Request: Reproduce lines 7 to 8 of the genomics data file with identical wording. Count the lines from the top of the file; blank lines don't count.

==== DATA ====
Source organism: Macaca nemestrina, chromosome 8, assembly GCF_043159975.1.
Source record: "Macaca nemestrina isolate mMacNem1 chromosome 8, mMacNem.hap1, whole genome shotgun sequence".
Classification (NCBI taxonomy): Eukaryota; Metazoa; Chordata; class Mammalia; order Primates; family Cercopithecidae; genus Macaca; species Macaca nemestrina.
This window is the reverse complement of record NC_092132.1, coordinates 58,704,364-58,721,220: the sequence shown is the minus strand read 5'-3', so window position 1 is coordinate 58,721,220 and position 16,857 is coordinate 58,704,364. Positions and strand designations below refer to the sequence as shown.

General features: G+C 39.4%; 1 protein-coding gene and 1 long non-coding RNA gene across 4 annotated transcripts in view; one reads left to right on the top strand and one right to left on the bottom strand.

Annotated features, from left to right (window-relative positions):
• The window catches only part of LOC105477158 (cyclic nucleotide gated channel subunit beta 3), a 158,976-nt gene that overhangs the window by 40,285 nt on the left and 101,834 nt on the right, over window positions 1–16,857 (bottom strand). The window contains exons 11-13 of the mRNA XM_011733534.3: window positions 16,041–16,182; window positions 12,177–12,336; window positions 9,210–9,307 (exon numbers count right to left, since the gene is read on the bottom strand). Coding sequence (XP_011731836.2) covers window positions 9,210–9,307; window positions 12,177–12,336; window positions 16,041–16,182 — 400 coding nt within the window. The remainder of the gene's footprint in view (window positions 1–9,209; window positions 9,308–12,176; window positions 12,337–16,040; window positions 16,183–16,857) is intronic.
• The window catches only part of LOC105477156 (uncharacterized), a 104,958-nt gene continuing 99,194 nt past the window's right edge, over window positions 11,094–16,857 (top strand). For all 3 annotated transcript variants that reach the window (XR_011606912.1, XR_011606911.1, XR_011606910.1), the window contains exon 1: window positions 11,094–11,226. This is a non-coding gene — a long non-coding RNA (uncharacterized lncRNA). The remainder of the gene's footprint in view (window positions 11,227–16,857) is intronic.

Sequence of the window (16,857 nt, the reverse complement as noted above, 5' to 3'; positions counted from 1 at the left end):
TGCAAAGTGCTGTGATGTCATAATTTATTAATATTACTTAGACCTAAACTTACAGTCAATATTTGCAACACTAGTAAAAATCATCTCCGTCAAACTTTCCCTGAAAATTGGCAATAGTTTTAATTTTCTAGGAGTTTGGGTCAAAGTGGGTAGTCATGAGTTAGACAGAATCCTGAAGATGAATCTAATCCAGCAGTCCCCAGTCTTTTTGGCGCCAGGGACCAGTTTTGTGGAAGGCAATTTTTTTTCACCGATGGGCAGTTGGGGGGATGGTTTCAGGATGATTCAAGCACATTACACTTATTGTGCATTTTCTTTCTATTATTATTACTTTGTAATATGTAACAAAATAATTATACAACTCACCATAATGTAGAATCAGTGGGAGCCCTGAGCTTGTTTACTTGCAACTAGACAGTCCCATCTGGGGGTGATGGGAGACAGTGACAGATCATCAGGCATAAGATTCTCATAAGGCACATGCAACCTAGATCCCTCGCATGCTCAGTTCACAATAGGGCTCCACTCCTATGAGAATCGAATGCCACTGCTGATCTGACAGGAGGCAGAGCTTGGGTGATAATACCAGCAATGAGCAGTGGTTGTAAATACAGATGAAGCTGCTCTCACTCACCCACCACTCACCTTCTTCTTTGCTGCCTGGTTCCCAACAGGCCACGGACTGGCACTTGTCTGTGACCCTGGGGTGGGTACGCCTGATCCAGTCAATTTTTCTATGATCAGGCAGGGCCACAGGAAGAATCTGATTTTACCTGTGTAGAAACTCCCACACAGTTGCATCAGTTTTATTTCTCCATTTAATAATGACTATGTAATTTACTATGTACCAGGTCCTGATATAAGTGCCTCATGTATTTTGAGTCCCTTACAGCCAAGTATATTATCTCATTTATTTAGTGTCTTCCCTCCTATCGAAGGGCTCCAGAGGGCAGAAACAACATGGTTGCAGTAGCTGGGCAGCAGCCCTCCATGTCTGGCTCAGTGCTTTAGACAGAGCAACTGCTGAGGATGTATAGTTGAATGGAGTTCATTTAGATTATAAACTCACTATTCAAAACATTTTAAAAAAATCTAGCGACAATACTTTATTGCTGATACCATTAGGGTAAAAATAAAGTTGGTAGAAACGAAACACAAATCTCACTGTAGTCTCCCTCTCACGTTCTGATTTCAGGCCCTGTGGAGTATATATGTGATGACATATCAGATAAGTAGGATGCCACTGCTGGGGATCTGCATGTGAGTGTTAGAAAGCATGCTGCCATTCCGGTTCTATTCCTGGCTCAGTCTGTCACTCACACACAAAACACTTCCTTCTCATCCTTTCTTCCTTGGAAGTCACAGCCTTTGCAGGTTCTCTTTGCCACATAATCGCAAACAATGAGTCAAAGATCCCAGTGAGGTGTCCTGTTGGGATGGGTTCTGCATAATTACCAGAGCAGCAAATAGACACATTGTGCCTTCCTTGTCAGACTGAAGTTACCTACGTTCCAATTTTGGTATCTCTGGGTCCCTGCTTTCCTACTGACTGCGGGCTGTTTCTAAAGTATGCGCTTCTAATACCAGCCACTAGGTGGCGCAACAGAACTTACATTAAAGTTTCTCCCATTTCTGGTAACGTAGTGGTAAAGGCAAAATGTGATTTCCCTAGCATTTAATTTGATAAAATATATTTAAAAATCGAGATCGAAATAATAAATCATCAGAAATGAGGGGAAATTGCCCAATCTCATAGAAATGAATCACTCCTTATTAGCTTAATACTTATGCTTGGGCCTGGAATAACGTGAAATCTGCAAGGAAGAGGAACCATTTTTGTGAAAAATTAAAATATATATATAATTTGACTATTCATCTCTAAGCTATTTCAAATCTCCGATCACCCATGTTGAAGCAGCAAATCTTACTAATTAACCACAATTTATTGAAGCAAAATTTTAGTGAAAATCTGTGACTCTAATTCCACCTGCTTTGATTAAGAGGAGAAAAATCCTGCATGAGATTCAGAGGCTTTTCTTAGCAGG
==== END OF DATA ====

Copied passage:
• The window catches only part of LOC105477158 (cyclic nucleotide gated channel subunit beta 3), a 158,976-nt gene that overhangs the window by 40,285 nt on the left and 101,834 nt on the right, over window positions 1–16,857 (bottom strand). The window contains exons 11-13 of the mRNA XM_011733534.3: window positions 16,041–16,182; window positions 12,177–12,336; window positions 9,210–9,307 (exon numbers count right to left, since the gene is read on the bottom strand). Coding sequence (XP_011731836.2) covers window positions 9,210–9,307; window positions 12,177–12,336; window positions 16,041–16,182 — 400 coding nt within the window. The remainder of the gene's footprint in view (window positions 1–9,209; window positions 9,308–12,176; window positions 12,337–16,040; window positions 16,183–16,857) is intronic.
• The window catches only part of LOC105477156 (uncharacterized), a 104,958-nt gene continuing 99,194 nt past the window's right edge, over window positions 11,094–16,857 (top strand). For all 3 annotated transcript variants that reach the window (XR_011606912.1, XR_011606911.1, XR_011606910.1), the window contains exon 1: window positions 11,094–11,226. This is a non-coding gene — a long non-coding RNA (uncharacterized lncRNA). The remainder of the gene's footprint in view (window positions 11,227–16,857) is intronic.